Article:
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Back in early April 2012, in a special report for Private Briefing readers called "The Biotech Buyout Binge," I explained that we would start seeing a slew of takeovers - engineered by cash-rich biopharmaceutical firms desperate to replace blockbusters that were losing patent protection.
We were right about the so-called "patent cliff." Here's how to play one of our biggest biotech winners now.
A Big Deal
And that's not all we were right about: One of the stocks we identified in that special report -Pharmacyclics Inc. (Nasdaq: PCYC) - ended up being a buyout target, just as we predicted.
And Pharmacyclics is also the biggest winner we've brought you in Private Briefing's three-and-half-year history - 818%.
Here's what happened.
On March 4, AbbVie Inc. (NYSE: ABBV) - another Private Briefing recommendation - stunned investors by announcing it was buying Pharmacyclics for $21 billion.
But here's the part that matters to you: AbbVie is offering cash and stock worth $261.25 a share - a full 818% more than our original recommendation price of $28.47.
Before we sit back to savor the huge windfall, let's take a look at the actual deal.
Shares of Pharmacyclics - already up more than 500% - have skyrocketed even more in recent weeks on speculation that the blood-cancer drug-producing company had hit the auction block.
But the potential suitors were reported to be Novartis AG (ADR) (NYSE: NVS) or Johnson & Johnson (NYSE: JNJ), whose Janssen Biotech Inc. unit is actually partners on the Pharmacyclics blood-cancer drug Imbruvica. That partnership deal gives Pharmacyclics both milestone payments and 50% revenue sharing, but only assesses the company 40% of the costs.
But AbbVie, a Private Briefing winner whose shares have zoomed 74% since we recommended it as part of a "spin-off" combo play with Abbott Laboratories (NYSE: ABT), was the suitor that emerged to snap up Pharmacyclics as a biotech prize.
The boards of directors of both companies have signed off on the deal, which is expected to close later this year.
AbbVie made this deal because it needs to lessen its reliance on Humira, its crown jewel anti-inflammatory drug and a true "blockbuster" with $12.5 billion of sales in 2014.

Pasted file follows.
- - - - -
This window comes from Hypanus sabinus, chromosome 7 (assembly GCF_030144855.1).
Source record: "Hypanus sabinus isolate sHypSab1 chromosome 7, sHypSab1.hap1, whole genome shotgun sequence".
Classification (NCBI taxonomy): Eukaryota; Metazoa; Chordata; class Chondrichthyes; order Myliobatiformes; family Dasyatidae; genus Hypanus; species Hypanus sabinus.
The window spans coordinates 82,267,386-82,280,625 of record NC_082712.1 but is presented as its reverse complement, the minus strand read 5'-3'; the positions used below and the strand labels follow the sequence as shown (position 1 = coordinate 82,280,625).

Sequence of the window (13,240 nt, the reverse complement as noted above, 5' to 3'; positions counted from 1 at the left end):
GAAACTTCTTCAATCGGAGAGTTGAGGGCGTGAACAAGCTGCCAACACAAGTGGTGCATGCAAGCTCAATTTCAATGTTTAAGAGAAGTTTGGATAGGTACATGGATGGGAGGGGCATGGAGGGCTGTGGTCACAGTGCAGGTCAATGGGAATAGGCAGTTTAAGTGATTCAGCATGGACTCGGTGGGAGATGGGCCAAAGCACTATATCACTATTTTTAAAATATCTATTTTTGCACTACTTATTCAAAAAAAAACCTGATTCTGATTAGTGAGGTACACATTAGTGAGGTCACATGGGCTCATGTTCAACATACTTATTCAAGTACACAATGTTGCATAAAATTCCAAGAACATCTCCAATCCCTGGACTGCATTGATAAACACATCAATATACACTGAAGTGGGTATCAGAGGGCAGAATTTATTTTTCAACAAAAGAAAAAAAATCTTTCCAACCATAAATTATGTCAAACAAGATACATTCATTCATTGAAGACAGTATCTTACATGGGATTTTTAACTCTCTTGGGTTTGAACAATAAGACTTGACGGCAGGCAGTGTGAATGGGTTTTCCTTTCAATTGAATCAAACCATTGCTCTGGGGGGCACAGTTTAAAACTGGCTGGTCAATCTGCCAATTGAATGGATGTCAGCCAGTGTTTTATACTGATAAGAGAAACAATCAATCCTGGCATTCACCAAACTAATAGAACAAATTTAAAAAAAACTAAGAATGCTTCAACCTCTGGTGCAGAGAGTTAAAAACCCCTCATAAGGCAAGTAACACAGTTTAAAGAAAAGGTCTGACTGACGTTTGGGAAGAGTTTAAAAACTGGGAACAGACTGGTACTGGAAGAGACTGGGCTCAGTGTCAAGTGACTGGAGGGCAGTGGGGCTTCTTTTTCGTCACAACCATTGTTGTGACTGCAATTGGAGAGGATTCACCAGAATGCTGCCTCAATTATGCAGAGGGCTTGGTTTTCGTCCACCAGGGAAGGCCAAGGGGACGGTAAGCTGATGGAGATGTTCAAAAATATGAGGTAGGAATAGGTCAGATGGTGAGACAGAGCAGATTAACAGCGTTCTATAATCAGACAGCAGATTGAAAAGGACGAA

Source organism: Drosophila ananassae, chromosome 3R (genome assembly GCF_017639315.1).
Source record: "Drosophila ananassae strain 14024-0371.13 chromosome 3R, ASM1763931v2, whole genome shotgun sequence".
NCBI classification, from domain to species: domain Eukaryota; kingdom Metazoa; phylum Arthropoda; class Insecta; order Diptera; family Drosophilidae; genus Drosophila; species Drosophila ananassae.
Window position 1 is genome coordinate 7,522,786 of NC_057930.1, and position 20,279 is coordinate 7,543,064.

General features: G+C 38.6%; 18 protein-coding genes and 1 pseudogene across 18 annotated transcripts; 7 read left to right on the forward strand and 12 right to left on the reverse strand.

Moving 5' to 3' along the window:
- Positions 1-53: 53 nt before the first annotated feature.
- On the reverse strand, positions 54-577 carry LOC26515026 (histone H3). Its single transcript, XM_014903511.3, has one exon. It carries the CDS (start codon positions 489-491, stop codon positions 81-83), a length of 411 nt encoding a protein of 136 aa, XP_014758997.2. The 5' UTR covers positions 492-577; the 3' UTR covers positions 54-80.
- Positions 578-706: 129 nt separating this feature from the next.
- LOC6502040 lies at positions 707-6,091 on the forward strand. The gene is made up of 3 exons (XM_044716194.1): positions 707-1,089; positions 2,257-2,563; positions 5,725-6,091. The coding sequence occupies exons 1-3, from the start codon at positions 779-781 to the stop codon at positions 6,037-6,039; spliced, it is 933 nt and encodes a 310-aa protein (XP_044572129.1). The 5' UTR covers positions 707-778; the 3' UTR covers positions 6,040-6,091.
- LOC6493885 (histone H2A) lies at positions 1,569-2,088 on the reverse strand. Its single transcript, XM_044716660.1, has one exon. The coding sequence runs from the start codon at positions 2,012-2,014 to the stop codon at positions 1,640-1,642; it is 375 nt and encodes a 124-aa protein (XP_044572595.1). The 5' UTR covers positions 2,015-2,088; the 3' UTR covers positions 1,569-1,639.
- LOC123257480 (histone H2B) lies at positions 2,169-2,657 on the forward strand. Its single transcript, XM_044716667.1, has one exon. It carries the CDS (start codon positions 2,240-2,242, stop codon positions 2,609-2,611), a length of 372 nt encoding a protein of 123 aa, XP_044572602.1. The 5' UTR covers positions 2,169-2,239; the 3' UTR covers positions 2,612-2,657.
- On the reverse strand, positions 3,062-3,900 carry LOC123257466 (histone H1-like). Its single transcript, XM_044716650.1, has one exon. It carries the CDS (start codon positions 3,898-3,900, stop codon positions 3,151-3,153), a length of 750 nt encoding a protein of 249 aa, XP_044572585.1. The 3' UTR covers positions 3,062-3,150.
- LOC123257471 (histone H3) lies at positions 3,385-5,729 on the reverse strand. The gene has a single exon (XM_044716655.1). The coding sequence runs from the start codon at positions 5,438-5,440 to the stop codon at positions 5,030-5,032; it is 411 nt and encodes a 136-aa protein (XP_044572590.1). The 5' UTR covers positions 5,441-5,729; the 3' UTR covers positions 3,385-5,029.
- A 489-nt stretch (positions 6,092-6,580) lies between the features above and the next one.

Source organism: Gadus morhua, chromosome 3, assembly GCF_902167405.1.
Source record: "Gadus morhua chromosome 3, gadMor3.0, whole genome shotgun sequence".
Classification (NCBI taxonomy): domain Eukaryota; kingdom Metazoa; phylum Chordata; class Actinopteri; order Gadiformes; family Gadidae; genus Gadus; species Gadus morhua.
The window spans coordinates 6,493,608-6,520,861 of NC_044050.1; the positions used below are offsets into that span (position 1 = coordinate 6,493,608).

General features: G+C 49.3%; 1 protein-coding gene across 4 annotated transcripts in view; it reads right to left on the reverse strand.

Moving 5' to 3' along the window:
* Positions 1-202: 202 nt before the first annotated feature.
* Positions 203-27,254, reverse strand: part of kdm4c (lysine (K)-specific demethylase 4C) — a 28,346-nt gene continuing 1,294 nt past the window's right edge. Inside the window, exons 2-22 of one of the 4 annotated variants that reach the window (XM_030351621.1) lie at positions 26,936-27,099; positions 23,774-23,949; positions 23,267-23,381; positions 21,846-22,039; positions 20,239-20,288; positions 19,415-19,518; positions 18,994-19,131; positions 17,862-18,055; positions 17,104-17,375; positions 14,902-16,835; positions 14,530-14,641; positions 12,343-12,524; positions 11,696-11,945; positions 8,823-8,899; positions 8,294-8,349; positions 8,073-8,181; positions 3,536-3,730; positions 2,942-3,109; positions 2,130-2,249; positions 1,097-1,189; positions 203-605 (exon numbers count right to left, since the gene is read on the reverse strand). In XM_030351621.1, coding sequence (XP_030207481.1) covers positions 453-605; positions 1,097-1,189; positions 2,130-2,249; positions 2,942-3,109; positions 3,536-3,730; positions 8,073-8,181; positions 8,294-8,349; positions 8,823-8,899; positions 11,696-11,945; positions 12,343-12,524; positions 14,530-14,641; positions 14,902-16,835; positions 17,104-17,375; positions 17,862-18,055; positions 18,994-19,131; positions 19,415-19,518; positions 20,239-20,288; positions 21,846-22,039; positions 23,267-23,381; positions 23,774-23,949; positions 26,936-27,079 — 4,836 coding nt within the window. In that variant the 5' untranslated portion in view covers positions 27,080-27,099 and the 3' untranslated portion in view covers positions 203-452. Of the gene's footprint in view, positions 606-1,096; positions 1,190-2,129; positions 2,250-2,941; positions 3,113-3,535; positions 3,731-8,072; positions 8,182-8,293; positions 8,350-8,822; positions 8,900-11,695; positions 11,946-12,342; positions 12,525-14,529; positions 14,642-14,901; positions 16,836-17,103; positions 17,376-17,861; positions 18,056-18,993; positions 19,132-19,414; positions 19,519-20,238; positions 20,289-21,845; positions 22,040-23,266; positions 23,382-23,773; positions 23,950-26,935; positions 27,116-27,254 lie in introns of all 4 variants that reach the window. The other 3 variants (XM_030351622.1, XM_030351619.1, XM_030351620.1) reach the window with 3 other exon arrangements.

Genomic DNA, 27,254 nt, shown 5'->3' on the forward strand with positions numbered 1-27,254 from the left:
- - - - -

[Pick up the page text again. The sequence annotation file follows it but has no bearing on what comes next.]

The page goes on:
The company loses patent protection for Humira next year. And while AbbVie CEO Richard Gonzalez says there's an updated version of the drug - with clear advantages over the original - that should help beat back looming, cheaper "biosimilar" knockoffs, there's no guarantee the patent protection won't be lost.
Gonzalez maintains the $21 billion Pharmacyclics deal isn't just about diversifying away from Humira and finding future growth for his firm; Imbruvica also will provide a "patent cliff" buffer.
Imbruvica is already a blockbuster. It generated $548 million in revenue in the fourth quarter and is expected to go to at least to $5 billion a year at its peak - and maybe more. Indeed, the drug has received four indications in less than 15 months - the latest being for Waldenstrom's macroglobulinemia (WM), a rare form of cancer that's also known aslymphoplasmacytic lymphoma.
We've reported on all these U.S. Food and Drug Administration (FDA) approvals, including the last one, which we told Private Briefing readers about in early February.
The great thing about this stock is that you didn't even have to act on our initial "buy" recommendation to have really cashed in - we re-recommended Pharmacyclics a number of times after we first told you about it.
On May 16, 2012, just six weeks after our initial April 2 recommendation - with the stock still only trading at $29.31 a share - we recommended it again.
And we also re-recommended Pharmacyclics at $87 a share in the Feb. 15, 2013, report "This Biotech Is Gaining Groupies at a Stunning Rate."
We also re-recommended it in a Private Briefing report back in early December - when the stock was trading at about $139. And we brought it back to you one last time - in our Jan. 15 report "This Drug Just Gained 'Blockbuster' Status - and There's Still Time to Hitch a Ride," when the stock was still at only $143.25.
Finally, we actually brought it back before you one last time - on Monday - when the stock was still at only $221 a share.
That's not boasting: In all honesty, it's the great feeling that we made our readers some real money. In fact, following our initial recommendation, as the stock doubled for the first time, and continued its run, I heard from lots of you who'd hitched the ride and were cashing in.
About the Author
Before he moved into the investment-research business in 2005, William (Bill) Patalon III spent 22 years as an award-winning financial reporter, columnist, and editor. Today he is the Executive Editor and Senior Research Analyst for Money Morning at Money Map Press.